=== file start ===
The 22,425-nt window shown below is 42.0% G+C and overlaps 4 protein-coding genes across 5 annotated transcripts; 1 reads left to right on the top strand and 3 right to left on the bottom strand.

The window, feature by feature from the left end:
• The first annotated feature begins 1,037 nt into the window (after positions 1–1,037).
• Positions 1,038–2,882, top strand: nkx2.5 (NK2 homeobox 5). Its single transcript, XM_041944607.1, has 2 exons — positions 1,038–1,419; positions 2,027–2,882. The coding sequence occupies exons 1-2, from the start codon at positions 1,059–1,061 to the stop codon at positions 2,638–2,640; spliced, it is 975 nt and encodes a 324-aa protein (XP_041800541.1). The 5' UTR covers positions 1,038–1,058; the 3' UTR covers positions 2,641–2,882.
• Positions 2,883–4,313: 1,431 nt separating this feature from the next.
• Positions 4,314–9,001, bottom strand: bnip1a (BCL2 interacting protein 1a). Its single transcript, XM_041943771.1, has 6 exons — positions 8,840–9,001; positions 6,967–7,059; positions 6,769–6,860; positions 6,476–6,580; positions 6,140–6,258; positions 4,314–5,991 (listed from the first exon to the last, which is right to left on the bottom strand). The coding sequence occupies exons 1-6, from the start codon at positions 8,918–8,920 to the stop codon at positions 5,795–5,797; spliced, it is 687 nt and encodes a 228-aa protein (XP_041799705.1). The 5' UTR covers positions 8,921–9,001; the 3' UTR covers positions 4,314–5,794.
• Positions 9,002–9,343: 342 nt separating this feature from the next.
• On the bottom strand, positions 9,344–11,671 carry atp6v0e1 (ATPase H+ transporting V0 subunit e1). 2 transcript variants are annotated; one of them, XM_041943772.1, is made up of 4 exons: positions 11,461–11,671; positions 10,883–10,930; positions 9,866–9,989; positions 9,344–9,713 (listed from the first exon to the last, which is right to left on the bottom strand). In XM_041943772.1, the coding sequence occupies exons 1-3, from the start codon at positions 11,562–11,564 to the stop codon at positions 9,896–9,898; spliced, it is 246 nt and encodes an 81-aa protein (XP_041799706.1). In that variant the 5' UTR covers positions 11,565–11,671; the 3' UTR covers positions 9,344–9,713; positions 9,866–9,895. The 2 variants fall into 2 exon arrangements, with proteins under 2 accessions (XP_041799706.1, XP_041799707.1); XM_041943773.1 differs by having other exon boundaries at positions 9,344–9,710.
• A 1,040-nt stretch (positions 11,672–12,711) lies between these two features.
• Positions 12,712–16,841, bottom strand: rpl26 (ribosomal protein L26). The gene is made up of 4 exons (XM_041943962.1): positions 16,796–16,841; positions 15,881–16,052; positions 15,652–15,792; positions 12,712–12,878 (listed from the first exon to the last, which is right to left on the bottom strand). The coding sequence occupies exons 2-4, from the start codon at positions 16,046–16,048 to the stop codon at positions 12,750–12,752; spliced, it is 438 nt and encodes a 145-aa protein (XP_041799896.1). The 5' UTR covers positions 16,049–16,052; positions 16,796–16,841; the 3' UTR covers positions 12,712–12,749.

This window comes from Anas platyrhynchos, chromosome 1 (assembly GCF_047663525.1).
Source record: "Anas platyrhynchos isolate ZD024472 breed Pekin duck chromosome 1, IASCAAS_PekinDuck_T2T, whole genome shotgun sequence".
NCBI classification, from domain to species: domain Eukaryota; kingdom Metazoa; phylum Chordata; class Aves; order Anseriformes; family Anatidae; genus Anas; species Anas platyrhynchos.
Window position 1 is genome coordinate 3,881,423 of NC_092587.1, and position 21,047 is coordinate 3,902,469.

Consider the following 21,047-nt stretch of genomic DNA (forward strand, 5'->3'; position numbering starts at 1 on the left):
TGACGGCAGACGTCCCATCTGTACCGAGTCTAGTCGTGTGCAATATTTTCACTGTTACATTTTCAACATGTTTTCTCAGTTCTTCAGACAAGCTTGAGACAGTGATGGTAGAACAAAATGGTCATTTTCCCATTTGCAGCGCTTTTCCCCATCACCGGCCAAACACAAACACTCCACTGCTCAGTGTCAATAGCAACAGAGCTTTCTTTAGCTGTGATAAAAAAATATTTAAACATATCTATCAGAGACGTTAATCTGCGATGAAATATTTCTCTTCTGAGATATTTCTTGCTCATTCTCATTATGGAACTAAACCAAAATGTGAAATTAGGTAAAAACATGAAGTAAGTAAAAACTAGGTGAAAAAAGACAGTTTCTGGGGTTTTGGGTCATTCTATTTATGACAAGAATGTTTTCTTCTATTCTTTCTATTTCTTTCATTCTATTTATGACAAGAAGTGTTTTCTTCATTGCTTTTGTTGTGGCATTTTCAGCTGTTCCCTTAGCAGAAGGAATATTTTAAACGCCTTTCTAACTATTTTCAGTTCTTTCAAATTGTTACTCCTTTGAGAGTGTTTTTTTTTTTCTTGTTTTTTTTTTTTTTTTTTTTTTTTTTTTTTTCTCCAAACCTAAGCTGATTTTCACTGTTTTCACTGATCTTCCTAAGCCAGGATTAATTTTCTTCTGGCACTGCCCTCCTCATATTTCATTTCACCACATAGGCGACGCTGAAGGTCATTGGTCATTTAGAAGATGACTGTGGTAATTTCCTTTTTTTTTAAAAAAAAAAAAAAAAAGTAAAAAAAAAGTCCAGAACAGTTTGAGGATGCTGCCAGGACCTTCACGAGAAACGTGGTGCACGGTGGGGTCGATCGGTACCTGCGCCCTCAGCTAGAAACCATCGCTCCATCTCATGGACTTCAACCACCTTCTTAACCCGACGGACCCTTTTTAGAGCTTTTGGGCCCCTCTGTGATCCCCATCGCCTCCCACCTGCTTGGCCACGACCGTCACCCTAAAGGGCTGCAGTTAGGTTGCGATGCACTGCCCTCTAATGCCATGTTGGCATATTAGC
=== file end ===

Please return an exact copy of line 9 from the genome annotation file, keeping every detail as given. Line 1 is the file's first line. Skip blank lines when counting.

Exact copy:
• A 1,040-nt stretch (positions 11,672–12,711) lies between these two features.